'reproj': {'body': {'depth': None,
                                      'mask': None,
                                      'view': None},
                             'view': {'depth': None,
                                      'mask': None,
                                      'view': None}}}}}

if i hadn't used this function, all of those None values would've printed with huge numpy arrays which would've made it impossible to read

vh

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Re: Coding
« Reply #684 on: January 12, 2018, 10:18:44 PM »
a mysterious memory leak -- a very slow one too, about 1gb per hour

vertical: memory used in GB
horizontal: iteration number

Bla

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Re: Coding
« Reply #685 on: January 13, 2018, 05:10:55 AM »
Mysterious. Imo it helps to close the window, when it's windy the memory tends to blow out

vh

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Re: Coding
« Reply #686 on: January 15, 2018, 11:06:06 AM »
this plot of a stripped down version of the code suggests that maybe the memory leak levels out after a few GB and stops

vh

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Re: Coding
« Reply #687 on: January 15, 2018, 01:30:28 PM »
the following images are plots of how many milliseconds are used to process each chunk. in order to run at 20 tps, the server cannot spend more than 50ms on all currently loaded chunks.

the following are maps of 100x100 chunk areas, or 800m by 800m
leftmost: synthetically generated lag map by me. brighter means more ms used to process chunk
rightmost: naive estimates of the chunk lag by simply diving 1000.0 by the tps
middle: my algorithm for estimating the chunk lag

things the algo can deal with
 - the fact that tps is averaged over the last minute, during which you could've moved a lot
 - multiple players simultaneously loading many chunks
 - in the first image, there is a single chunk which takes 100ms to process. in the second image, there are 20 chunks, each which has 40ms of processing time. note that by itself, the server could still operate at 20tps -- so it's only when two of these chunks are loaded that the tps lag happens. yet, my algorithm can still locate which chunks caused the lag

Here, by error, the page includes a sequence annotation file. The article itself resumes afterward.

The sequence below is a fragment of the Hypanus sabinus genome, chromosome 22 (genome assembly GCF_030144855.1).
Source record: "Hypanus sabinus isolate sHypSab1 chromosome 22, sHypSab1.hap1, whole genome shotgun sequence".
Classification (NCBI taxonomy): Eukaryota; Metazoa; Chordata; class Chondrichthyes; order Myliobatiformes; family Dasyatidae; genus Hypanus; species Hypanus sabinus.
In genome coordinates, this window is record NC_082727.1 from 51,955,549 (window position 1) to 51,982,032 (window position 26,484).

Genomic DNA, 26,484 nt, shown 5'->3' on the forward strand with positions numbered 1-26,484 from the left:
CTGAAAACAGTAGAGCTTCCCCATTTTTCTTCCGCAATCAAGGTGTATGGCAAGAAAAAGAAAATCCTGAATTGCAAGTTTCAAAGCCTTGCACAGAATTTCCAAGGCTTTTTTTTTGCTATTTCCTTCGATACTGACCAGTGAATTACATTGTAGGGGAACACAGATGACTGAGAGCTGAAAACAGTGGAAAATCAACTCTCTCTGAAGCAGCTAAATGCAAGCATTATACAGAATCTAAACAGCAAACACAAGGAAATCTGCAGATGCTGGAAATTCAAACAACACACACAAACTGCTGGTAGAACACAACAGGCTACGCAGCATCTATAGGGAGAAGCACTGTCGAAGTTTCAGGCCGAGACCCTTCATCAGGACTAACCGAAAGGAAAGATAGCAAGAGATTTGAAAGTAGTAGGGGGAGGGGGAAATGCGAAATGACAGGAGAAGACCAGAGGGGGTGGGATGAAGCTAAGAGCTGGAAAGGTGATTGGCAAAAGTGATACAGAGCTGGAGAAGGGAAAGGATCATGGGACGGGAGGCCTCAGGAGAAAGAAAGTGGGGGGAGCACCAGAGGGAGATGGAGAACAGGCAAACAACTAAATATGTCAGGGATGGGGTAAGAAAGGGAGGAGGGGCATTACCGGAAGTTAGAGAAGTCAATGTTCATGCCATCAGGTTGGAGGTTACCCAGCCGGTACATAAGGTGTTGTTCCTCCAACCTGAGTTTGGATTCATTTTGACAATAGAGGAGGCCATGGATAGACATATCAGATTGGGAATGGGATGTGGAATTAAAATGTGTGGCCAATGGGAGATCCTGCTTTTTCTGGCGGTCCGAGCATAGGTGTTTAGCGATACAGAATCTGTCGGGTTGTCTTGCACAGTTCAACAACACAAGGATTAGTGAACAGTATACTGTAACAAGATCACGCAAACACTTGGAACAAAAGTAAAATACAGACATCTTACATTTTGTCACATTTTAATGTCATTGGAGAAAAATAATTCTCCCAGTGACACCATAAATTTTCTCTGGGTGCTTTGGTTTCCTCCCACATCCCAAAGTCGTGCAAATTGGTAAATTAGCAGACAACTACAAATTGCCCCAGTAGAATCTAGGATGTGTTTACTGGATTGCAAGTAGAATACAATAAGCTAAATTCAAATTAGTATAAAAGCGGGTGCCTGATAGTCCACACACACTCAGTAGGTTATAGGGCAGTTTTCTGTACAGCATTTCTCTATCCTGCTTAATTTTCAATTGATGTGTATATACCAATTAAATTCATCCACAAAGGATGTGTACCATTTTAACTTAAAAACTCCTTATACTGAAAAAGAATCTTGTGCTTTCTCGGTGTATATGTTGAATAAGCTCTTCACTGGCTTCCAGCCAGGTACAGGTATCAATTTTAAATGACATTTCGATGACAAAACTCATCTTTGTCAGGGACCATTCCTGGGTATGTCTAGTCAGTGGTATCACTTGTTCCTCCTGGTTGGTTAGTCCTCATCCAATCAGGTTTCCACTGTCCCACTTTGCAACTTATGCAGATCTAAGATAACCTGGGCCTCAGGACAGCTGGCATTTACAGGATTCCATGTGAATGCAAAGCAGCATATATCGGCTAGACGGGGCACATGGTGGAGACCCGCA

actually the multiple player support is in theory -- haven't implemented it yet. but don't fear. i'm about to implement it.
« Last Edit: January 15, 2018, 01:35:42 PM by vh »

vh

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Re: Coding
« Reply #688 on: January 15, 2018, 02:02:19 PM »
so here's a demonstration of multi-player lag computations

so first look at the right most plot. there are two horizontal lines -- one top on bottom, which shows the paths taken by the two players.

for about 1h of irl time, the top player moves right across the map, while the bottom player stays in the bottom left corner.

then in the next 1h of irl time, the top player moves left across the map, while the bottom player moves right. they do this at the same speed so that they cross in the middle

as shown by the leftmost ground truth lagmap, there is only one laggy chunk, which is in the middle of the top player's path. however, the naive "observation based" strategy would get confused and think that the bottom player is also responsible for the lag, due low tps observed when the bottom player is in the middle.

on the other hand, my algo pretty much pinpoints the lag just in the top player's path. note that there's a lot of vertical spread to the prediction, since both players are moving horizontally, and it's impossible to tell which chunk out of the 21 chunks in the vertical column was the lag causer without some vertical movement.

vh

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Re: Coding
« Reply #689 on: January 19, 2018, 07:51:53 PM »
wrote a long rambly thing about my OO approach to DL